Good results are obtained with a DC-offset of between 1-4 mV in a frequency range of the ground frequency between 20 and 30 MHz and at a gate time for both exit gate and entry gate of between 1 and 4 μseconds. The amplification is kept at such a level that the reference signal is clearly unsaturated. At this amplification, in order to obtain a workable back wall echo, a hardware time corrected gain (TCG) system is used to apply an amplification of 10 dB to 30 dB to the back wall signal only; this additional gain is taken into account in the attenuation calculations. The length of the gates which contain the reference and the back wall signals are set to a value which allows reasonable variations in time due to mechanical variations; this is in the order of 1.5 μseconds for each gate. The gate containing the reference signal is slaved to the reference signal by a, in time, “negative triggering” system; a peak detector is used to constantly detect the reference signal at the desired amplitude level, and by the “negative triggering” the gate is actually triggered before the signal begins to rise. The gate containing the back wall signal is slaved to the front surface gate. These two signals are then concatenated; this will enable the system to only process the two signals of interest and avoid the rest of the A-scan and thus reduce the processing time. Both signals are convoluted with a periodic sinusoid signal of the appropriate frequency and amplitude, i.e. for each signal, a sine and a cosine component is defined and the value of the convolution integral is calculated.

For each scan increment, the value of the convolution integral of the reference signal and of the back wall signal are calculated. For the reference signal the phase angle is constant as the position of this signal in the gate is slaved to the gate position. For the back wall signal, on the other hand, the phase angle of the component of ground frequency is not constant; it varies if the velocity of ultrasound in the plate charges due to microstructural variations such as caused by residual stresses in the plate. The arrival time of the back wall echo is directly related to variations in velocity. This variation corresponds to 50 nano seconds at frequencies which are used in this invention. For typical aluminium plates this corresponds to a velocity difference of 0.008 mm/μ second which has only a negligible effect when attenuation or velocity are measured. In the present invention, however, the typical variations of time-of-flight and the resulting phase shift will cause a variations of 0 to 0.5 cm−1 in the “residual stress factor”. In the C-scan obtained from. a plate, using the above mentioned method, the variations of “residual stress factor” can conveniently be displayed by a 128 level colour or black & white palette. The resulting C-scan clearly shows the distribution of the “residual stress factor” in the entire plate. In the final C-scan, values of residual stress in MP are shown by applying an equation which relates the values of residual stress to variations of the “residual stress factor”. This relationship is established empirically by comparing values of “residual stress factor” with those obtained by destructive tests i.e. hole drilling or deflection tests performed on the samples taken from the respective areas of the plate. This relationship takes the form of a logarithmic relation that can be calibrated against values obtained by method describing before.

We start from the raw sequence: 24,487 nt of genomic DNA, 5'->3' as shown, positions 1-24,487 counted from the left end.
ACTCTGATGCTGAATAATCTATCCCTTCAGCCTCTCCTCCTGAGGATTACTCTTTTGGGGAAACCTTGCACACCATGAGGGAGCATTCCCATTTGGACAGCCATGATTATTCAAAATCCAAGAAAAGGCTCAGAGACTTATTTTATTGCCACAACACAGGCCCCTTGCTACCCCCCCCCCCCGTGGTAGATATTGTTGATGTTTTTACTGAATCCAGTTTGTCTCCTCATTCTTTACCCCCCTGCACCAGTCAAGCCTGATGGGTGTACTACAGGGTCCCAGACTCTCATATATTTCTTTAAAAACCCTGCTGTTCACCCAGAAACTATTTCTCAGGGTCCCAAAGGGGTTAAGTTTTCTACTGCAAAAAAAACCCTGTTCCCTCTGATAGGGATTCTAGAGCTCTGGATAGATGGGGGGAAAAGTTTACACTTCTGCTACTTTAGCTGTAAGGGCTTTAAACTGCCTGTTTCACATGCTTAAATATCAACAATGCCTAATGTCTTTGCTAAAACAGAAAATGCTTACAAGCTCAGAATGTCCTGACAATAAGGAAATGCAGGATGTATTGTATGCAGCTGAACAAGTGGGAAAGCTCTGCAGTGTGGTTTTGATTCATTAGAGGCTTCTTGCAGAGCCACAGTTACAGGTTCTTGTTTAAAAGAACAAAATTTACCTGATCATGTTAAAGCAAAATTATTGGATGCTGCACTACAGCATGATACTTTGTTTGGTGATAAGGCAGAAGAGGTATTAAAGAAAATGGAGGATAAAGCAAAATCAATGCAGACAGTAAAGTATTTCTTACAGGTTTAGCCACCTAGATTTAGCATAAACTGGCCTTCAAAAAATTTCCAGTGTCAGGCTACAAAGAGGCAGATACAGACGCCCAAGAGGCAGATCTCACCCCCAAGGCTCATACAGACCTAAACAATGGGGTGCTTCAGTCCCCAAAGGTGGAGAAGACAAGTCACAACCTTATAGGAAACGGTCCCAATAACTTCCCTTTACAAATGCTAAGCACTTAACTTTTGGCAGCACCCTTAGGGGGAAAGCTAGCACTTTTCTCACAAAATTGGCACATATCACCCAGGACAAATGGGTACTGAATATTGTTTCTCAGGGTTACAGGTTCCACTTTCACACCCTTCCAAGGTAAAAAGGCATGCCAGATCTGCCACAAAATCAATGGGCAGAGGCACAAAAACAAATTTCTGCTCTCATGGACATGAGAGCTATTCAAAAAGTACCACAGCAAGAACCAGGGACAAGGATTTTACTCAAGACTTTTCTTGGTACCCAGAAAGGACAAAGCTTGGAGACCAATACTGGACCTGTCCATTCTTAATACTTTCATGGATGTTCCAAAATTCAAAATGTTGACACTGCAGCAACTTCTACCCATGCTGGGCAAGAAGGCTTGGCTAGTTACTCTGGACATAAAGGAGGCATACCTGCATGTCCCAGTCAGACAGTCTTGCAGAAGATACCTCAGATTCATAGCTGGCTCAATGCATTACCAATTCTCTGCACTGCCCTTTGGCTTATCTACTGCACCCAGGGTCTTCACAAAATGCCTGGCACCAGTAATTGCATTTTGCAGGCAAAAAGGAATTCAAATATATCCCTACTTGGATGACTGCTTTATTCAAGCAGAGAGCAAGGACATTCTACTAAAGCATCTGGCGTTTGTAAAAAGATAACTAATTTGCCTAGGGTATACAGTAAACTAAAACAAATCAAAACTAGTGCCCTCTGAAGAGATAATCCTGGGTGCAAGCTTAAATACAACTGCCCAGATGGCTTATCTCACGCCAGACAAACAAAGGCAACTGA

For measuring the residual stress factor, using a digital ultrasonic scanning system, the following procedure is used:

In order to simulate the front surface wave and the back surface wave forms in a periodic fashion, a sine array and a cosine array are defined with the following characteristics:

number of digitized points in each array

sampling interval at which ultrasonic signal from the front surface wave and the back surface wave is digitized, e.g. 0.01 μsec.

frequency in MHz which corresponds to the center frequency of the front surface signal, e.g. 20 MHz.

In the next step of simulation, each front surface wave and back surface wave are processed by the previously defined sine and cosine arrays. The result is an array in the form of periodic wave for front surface and back surface wave forms. This is done as follows:

(FS-Sine) (Front Surface Sine = Σ front surface wave sine array
wave array
(FS-Cosine) (Front Surface = Σ front surface wave cosine array
Cosine wave array
(BS-Sine) (Back Surface Sine = Σ back surface wave sine array
wave array
(BS-Cosine) (Back Surface = Σ back surface wave cosine array
Cosine wave array

wherein sommation takes place over the selected gate time.

Prior to the above process, preferably a DC-offset of between 2-3 mV is introduced to front and back surface waves. Following the process of simulation, a Fourier term is calculated for front and back surface using their corresponding sine and cosine array components:

Fourier Term of Front Surface=[(FS−Sine)2+(FS−Cosine)2]=AFS

Fourier Term of Back Surface=[(BS−Sine)2+(BS−Cosine)2]=BFS

The residual stress factor rsf is calculated from the Fourier terms:

rsf=[−Ln({fraction (AFS/BFS)})+T constant)]/distance

wherein T constant is a term representing the incomplete transmission of sound at each boundary between different media.

The agreement between residual stress as measured, calculated and presented by the method according to the invention and calculations using the finite-element-method will be illustrated with reference to the drawing.